"So, I thought," Becky said, "that was my opportunity to get them on the subject of why they were in Boonesborough. I asked most kindly, 'So, you're from Boston?' I received a very curt 'Yes'."

"Priscilla intervened to prevent Corinthe from talking to us," Jemima said, "but she did ask us to stay and share the stew--"

"And of course I properly declined saying that we had to get back to our chores at home," Becky added as if on the same breath as her daughter. I just marveled at how the two of them could keep a conversation up in the air without breathing for longer than I could keep my head under water.

Becky continued, "I welcomed them to the community and asked them to please come and visit our home anytime. Cincinnatus could show them the way. They received that well, but remained completely silent staring at us. I knew Jemima was anxious to see her beau, Jericho, so I started to ask them their purpose in Boonesborough when YOUR daughter--"

"I just asked the obvious question," Jemima opined. "I said Ma wants to know why ya'll are here."

That sounded sensible to me. I was quite proud of my sensible daughter.

"Jemima's impatience got the better of her manners," Becky said.

Now, I was confused. Why can't you just ask a woman a simple question and get a simple answer?

My daughter puckered her button nose and said, "Priscilla had the nerve to say—'now Jemima you appear to be old enough to know that YA'LL is not a proper form of address.'"

Once again, Jemima was the perfect mimic. I could hear Priscilla like she was standing right there in front of me.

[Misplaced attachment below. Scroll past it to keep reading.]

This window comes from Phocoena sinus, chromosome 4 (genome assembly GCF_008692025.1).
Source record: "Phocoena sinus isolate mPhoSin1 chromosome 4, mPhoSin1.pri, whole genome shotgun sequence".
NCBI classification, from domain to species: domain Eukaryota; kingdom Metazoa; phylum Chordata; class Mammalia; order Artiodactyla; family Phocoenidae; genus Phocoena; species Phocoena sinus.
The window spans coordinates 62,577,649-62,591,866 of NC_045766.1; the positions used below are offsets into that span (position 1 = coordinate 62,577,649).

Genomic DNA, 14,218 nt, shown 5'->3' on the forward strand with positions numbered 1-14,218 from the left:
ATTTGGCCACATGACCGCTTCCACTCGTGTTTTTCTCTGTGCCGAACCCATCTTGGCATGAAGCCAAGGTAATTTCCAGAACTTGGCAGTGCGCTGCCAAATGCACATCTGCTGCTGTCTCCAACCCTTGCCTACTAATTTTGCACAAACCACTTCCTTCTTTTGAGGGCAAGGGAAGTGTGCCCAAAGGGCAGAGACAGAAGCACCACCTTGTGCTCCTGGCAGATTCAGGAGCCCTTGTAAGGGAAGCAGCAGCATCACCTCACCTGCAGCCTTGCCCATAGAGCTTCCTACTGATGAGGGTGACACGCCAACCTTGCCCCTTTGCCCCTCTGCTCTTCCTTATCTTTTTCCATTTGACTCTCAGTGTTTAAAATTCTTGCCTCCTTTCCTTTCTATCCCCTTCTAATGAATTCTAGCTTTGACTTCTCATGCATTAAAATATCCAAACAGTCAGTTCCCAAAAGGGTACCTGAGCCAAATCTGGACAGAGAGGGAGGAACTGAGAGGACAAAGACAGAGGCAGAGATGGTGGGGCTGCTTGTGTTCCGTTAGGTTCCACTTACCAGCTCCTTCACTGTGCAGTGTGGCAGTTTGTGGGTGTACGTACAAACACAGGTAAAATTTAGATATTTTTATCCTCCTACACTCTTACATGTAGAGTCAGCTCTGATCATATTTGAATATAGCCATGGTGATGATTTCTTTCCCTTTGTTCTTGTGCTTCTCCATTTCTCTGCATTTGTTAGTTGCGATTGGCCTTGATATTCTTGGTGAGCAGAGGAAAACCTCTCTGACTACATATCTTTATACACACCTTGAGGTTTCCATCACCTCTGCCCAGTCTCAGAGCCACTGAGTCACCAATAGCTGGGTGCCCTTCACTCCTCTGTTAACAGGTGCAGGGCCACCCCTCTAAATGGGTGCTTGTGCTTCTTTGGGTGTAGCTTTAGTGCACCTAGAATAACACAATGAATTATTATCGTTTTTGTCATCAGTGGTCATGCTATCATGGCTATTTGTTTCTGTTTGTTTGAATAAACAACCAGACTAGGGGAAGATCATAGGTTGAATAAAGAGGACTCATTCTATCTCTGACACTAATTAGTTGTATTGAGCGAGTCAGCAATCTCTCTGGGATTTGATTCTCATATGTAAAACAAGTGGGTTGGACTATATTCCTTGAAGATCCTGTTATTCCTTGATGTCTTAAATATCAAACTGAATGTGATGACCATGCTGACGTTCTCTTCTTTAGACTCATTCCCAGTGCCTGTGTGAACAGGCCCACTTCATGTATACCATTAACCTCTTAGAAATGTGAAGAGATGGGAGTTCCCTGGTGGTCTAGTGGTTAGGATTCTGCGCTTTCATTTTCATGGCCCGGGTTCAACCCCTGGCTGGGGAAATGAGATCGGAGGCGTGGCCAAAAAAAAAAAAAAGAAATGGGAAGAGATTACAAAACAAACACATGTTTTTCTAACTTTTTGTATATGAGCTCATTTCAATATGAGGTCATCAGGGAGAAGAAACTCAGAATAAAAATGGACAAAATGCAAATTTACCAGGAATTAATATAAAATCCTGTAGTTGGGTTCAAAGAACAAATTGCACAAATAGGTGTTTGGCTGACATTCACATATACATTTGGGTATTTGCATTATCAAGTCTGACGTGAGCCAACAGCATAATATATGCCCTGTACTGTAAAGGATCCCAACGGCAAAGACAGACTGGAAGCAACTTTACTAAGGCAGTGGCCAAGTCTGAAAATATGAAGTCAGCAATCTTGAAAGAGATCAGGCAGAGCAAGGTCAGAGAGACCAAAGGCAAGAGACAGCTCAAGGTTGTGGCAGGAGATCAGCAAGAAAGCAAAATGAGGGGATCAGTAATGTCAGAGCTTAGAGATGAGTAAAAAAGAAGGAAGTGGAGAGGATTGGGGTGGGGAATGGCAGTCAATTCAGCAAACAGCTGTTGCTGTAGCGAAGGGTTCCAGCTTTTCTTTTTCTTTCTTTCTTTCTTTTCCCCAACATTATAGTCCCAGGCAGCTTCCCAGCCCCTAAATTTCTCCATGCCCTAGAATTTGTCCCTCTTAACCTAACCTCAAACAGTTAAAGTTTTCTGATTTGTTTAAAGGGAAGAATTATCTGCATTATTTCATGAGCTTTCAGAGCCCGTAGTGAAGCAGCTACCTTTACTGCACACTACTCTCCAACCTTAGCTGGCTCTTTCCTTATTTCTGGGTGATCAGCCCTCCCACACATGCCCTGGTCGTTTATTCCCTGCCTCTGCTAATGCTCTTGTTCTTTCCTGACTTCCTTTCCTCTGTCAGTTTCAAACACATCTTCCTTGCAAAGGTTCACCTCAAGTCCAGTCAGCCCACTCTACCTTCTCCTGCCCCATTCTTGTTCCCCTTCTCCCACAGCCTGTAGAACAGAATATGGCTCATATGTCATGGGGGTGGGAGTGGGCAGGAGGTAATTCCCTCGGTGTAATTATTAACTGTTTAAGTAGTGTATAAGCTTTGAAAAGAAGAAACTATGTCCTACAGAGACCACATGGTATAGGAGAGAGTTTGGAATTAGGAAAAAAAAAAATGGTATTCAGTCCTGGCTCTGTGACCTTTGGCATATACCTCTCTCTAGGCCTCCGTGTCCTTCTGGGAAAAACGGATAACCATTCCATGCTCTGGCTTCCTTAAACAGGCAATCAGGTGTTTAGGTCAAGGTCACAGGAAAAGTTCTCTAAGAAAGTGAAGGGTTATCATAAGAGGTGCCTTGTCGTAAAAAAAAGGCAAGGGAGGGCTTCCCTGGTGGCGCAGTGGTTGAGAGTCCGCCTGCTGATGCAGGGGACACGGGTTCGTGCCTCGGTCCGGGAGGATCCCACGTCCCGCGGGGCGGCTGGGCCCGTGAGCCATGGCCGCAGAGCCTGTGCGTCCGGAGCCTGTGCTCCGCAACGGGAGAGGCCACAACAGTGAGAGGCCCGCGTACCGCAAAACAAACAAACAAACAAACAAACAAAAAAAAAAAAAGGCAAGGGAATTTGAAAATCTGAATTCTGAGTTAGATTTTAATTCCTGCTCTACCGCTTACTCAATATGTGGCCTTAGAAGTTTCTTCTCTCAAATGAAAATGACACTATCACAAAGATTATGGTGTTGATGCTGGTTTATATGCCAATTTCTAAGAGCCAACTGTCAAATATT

"Pa, she was correcting my English, just like a school marm," Jemima continued. "It was rude."

"YOUR daughter fixed her blue eyes upon Priscilla and said as surly as Yadkin, 'I don't know where you come from, but around here ya'll is as proper as anything'. Well, all I could do then is hurriedly exit the cabin with these two and spank their behinds."

"Ma was mad at us." Jemima said, "because she had to come home and tell you she didn't know why those women were in Boonesborough."

I had to drop my head and chuckle at that revelation, but I did my best to conceal it.

"Jemima Boone!" Becky yelled, "You best start thinking on how to get back on my good side if you want that new dress in time for the spring dance."

"Oh, Ma," Jemima said with a pout.

"You and Israel go tend to your chores this instant," Becky ordered.

Well, I knew what I needed to know. If Becky Boone didn't find cause to take up for those women, then there was trouble ahead for Boonesborough. Maybe Cincinnatus had hired him some barmaids.

When Friday night came around the local men filled the tavern as usual. Much to their surprise, Priscilla, Bitsy Sue and Corinthe were there. Priscilla was knitting stockings, Bitsy Sue was scribbling in one o' her journals and Corinthe was just sitting with her nose in the air. If they were barmaids, they were in sore need of training. The men were real gentlemanly as they scuffled in. They doffed their hats and said "howdy do."

Me, Mingo and Yadkin were there enjoying an ale and planning a fishing trip in the mountains. The normally rowdy patrons were unusually silent. I looked around and caught the eye of Corinthe who smiled and winked at me. That was most discomforting. I jerked my head back around to discover Yadkin grinning from ear to ear.

"Looks like you got an admirer, Dan'l," the big blond trapper said with glee.

I was most perturbed.

Mingo asked, "Did you find out why those women are here, Daniel?"

"No." I was unable to hide the frustration in my voice.

"Would it not be a simple task to inquire of them?" the Cherokee asked.